I went back to the ward to check out the condition of the bed number 5. I was also curious about the girl on the wheelchair who was carrying an injection and helped bed number 5. She had a very tragic story to tell. Some years back, with an aim to be a nurse and go abroad, she was pursuing BSc nursing. While she was in the 3rd year, her jilted lover in the college pushed her from the college terrace. She suffered from severe spinal cord injury leading to permanent paralysis of both legs. Her mother was a home maker and father a daily wage labor. There was no way her family could take care of her. The senior nursing staff of the college took care of her. While in the hospital, fully paralyzed and bedridden, she keenly observed nurses taking care of other patients. She continued reading her text books and journals. With a zeal to survive and get back to normal life, she worked with the physiotherapists for her recovery. Despite the paralysis of both legs, she volunteered to work in the old age home for a meagre salary that was sent to her poor parents. She is the darling of all the elderly and sick patients in the ward. She has no bitterness about her disabilities. She said, my friend did not push me to death, but pushed me into a noble mission to lead a purposeful life. She told me about bed number 5 in detail. He was the sole earning member of the family and he worked in a private company that posted him 4000 kilometres from his city. Visiting home involved 7 days of excruciating travel by train. He could visit his house once in three years that too for a couple of days. He had a very loving wife and a daughter named Shiny with whom he was very attached. For him, living without his daughter was not possible. He missed his family so much that he came home without an official leave and refused to return to work.  This led to financial crisis at home and his wife did not approve of his decision. He tried taking up small jobs but the earning was not enough. This led to frequent quarrels with his wife. Few months later, he was diagnosed with a severe form of epilepsy that worsened their relationship further. When he started getting frequent seizures, his wife admitted him to the hospice. While bed number 5 waited for Shiny every day, his wife and Shiny blocked his phone number and there was no way he could communicate with them.

I started looking around at other elderly people in the ward. This was the scene of an old age home cum hospice in Kerala where I was visiting to get a first-hand experience of such a facility. This place is being run with philanthropic support. With little funds in hand, it is having an acute shortage of staff, supplies and space. It used to receive some financial support from the international donors but it stopped abruptly due to change in the government rules for receiving foreign funding. They do not have the money to pay for a medical officer. It is a home for terminally ill, old and destitute. It is being run with the help of the volunteers and nurses who are driven by passion rather than the salary. Such shelter homes are the final destinations for those who are abandoned by the very people whom they loved the most. These kind of stories are common to most old age homes. While modernization is inevitable, I am not sure if it is a sign of civilization.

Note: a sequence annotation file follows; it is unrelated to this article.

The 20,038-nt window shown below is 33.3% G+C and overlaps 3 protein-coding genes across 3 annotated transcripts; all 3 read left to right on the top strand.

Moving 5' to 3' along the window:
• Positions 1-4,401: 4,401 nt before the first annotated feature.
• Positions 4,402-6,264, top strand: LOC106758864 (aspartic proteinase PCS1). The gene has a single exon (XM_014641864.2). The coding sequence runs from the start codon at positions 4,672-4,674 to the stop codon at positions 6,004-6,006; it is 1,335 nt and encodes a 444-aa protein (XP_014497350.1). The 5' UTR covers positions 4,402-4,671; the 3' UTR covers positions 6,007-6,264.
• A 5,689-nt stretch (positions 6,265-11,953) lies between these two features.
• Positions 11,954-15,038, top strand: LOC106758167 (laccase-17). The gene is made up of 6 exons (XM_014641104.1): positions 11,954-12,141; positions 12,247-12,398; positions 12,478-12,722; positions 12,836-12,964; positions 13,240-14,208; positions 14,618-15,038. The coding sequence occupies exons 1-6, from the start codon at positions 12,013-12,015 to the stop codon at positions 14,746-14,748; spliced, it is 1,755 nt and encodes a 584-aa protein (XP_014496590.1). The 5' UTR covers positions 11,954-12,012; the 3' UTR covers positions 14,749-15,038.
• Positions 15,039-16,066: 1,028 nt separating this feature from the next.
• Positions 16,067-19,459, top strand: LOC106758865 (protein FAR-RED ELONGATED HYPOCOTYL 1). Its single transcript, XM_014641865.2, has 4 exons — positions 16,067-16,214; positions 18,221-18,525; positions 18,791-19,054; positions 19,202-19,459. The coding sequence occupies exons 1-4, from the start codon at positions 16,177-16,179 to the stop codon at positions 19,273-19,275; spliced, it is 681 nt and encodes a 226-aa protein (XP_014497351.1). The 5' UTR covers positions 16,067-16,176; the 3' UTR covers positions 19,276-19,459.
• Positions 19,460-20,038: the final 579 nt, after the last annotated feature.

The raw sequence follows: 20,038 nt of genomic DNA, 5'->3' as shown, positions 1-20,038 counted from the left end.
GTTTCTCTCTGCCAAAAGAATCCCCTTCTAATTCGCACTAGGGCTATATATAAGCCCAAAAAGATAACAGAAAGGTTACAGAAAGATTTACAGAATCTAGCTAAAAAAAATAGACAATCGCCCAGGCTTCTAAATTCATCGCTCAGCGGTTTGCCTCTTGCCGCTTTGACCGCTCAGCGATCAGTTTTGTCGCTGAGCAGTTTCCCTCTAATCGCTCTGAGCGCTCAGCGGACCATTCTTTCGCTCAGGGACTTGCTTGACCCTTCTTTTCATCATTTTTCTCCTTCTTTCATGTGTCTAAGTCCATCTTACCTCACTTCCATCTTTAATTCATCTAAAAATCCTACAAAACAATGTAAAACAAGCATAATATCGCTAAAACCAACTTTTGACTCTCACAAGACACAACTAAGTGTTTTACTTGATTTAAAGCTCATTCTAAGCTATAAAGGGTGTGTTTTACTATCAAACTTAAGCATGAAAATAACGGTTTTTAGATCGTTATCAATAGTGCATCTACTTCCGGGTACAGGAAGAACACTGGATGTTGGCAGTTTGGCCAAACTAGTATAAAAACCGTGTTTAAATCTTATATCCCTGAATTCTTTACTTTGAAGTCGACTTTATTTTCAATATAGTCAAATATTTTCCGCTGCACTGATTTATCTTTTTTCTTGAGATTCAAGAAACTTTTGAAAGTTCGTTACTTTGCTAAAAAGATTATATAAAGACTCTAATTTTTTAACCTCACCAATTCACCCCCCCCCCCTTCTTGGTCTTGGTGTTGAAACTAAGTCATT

At this point, the old woman on the bed number 10 tapped on my arm and asked if I want to have tea. To avoid disappointing her, I agreed. She slowly limped to the kitchenette and retuned with a flask and cups. She was a high school teacher in Dubai where she stayed alone. She took that job to give good education to her two daughters. After 5 years of being abroad, she returned home and joined a leading political party. She worked for the party day and night while taking good care of the family. She proudly told me that both her daughters have a PhD and are well settled with one in US and another in Germany. She fondly showed me the pictures of her grandkids whom she has never met. Her hope to see them some day was dwindling but still alive. Unfortunately, owing to negligence for her own health, she developed gangrene in her leg due to uncontrolled diabetes that necessitated emergency amputation. Her husband died of cancer few months later that exhausted all their savings. Financially broken and with no social support, she volunteered to work in the shelter while being an inmate herself. When I enquired if she is in touch with her daughters, she smiling answered that she now has a more loving family! Despite her best efforts, she could not hide her tears. What she missed most was sitting on the grass which was difficult due to the absence of an elevator and she being on the first floor.

While I was having the last sip of my tea, the nurse walked up to me and told me that the bed number 12 had died on the way to the hospital. My heart just sank. A doting father died while waiting for his Prince and Princess. Another man lay unconscious hoping that he will be able to see his Shiny someday. The old woman could gauge my thought process and interrupted it with the offer of another cup. She said, these incidents don’t bother her anymore and what makes her happy is a cup of hot tea.

Acknowledgement – I would like to sincerely thank “Mar Thoma Episcopal Jubilee Mandiram, Kottarakara, Kerala” for allowing me to be part of their noble mission.

mandiramkottarakara@gmail.com, +919207624258